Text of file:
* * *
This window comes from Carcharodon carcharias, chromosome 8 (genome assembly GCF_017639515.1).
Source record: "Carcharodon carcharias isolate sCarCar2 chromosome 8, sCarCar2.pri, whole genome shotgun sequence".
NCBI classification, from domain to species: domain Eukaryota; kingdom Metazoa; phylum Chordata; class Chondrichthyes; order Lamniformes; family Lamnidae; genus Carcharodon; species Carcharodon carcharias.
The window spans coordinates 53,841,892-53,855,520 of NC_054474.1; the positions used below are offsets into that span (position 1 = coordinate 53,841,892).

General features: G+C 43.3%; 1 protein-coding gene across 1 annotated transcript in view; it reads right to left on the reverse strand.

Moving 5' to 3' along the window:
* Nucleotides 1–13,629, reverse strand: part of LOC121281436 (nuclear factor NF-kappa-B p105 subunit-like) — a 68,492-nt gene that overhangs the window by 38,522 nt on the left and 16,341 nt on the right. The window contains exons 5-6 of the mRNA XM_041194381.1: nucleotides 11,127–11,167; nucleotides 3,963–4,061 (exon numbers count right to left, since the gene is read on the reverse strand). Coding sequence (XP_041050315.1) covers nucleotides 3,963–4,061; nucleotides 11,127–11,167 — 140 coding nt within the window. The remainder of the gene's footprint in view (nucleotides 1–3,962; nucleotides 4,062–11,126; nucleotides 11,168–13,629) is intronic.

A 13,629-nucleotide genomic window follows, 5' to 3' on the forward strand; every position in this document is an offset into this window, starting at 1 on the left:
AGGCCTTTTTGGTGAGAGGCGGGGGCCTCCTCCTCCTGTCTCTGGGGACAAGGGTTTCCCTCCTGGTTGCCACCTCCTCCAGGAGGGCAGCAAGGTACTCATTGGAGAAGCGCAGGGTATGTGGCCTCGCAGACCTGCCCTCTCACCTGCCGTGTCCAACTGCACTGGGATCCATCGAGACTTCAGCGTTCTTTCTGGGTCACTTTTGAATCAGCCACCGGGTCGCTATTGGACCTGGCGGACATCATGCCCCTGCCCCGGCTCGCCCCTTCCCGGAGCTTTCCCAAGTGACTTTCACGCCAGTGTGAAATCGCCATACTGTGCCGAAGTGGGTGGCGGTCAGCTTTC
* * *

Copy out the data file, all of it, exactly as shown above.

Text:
This window comes from Carcharodon carcharias, chromosome 8 (genome assembly GCF_017639515.1).
Source record: "Carcharodon carcharias isolate sCarCar2 chromosome 8, sCarCar2.pri, whole genome shotgun sequence".
NCBI classification, from domain to species: domain Eukaryota; kingdom Metazoa; phylum Chordata; class Chondrichthyes; order Lamniformes; family Lamnidae; genus Carcharodon; species Carcharodon carcharias.
The window spans coordinates 53,841,892-53,855,520 of NC_054474.1; the positions used below are offsets into that span (position 1 = coordinate 53,841,892).

General features: G+C 43.3%; 1 protein-coding gene across 1 annotated transcript in view; it reads right to left on the reverse strand.

Moving 5' to 3' along the window:
* Nucleotides 1–13,629, reverse strand: part of LOC121281436 (nuclear factor NF-kappa-B p105 subunit-like) — a 68,492-nt gene that overhangs the window by 38,522 nt on the left and 16,341 nt on the right. The window contains exons 5-6 of the mRNA XM_041194381.1: nucleotides 11,127–11,167; nucleotides 3,963–4,061 (exon numbers count right to left, since the gene is read on the reverse strand). Coding sequence (XP_041050315.1) covers nucleotides 3,963–4,061; nucleotides 11,127–11,167 — 140 coding nt within the window. The remainder of the gene's footprint in view (nucleotides 1–3,962; nucleotides 4,062–11,126; nucleotides 11,168–13,629) is intronic.

A 13,629-nucleotide genomic window follows, 5' to 3' on the forward strand; every position in this document is an offset into this window, starting at 1 on the left:
AGGCCTTTTTGGTGAGAGGCGGGGGCCTCCTCCTCCTGTCTCTGGGGACAAGGGTTTCCCTCCTGGTTGCCACCTCCTCCAGGAGGGCAGCAAGGTACTCATTGGAGAAGCGCAGGGTATGTGGCCTCGCAGACCTGCCCTCTCACCTGCCGTGTCCAACTGCACTGGGATCCATCGAGACTTCAGCGTTCTTTCTGGGTCACTTTTGAATCAGCCACCGGGTCGCTATTGGACCTGGCGGACATCATGCCCCTGCCCCGGCTCGCCCCTTCCCGGAGCTTTCCCAAGTGACTTTCACGCCAGTGTGAAATCGCCATACTGTGCCGAAGTGGGTGGCGGTCAGCTTTC